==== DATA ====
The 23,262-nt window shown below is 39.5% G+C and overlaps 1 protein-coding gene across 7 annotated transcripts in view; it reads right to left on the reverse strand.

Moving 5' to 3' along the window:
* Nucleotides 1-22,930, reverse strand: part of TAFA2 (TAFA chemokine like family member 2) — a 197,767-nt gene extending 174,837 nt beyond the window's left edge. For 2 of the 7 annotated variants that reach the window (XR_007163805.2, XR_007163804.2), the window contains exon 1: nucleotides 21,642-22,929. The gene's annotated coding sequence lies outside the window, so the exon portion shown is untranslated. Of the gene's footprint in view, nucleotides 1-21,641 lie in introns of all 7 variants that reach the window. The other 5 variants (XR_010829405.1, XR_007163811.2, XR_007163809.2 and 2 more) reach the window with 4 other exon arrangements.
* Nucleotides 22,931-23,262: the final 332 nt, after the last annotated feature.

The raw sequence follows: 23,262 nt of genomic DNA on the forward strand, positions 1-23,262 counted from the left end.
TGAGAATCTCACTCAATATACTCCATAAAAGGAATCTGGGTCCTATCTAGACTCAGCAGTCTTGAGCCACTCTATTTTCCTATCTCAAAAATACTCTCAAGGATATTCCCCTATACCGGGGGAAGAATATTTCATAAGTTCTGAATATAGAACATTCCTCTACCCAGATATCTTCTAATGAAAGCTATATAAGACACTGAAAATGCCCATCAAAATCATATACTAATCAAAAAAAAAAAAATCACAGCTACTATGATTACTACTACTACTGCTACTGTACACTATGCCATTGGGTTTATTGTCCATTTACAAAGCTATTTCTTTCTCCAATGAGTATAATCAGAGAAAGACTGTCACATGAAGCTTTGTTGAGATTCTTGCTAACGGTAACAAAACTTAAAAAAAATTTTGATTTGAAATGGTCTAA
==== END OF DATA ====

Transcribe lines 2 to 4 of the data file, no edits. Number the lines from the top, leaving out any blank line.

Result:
Moving 5' to 3' along the window:
* Nucleotides 1-22,930, reverse strand: part of TAFA2 (TAFA chemokine like family member 2) — a 197,767-nt gene extending 174,837 nt beyond the window's left edge. For 2 of the 7 annotated variants that reach the window (XR_007163805.2, XR_007163804.2), the window contains exon 1: nucleotides 21,642-22,929. The gene's annotated coding sequence lies outside the window, so the exon portion shown is untranslated. Of the gene's footprint in view, nucleotides 1-21,641 lie in introns of all 7 variants that reach the window. The other 5 variants (XR_010829405.1, XR_007163811.2, XR_007163809.2 and 2 more) reach the window with 4 other exon arrangements.
* Nucleotides 22,931-23,262: the final 332 nt, after the last annotated feature.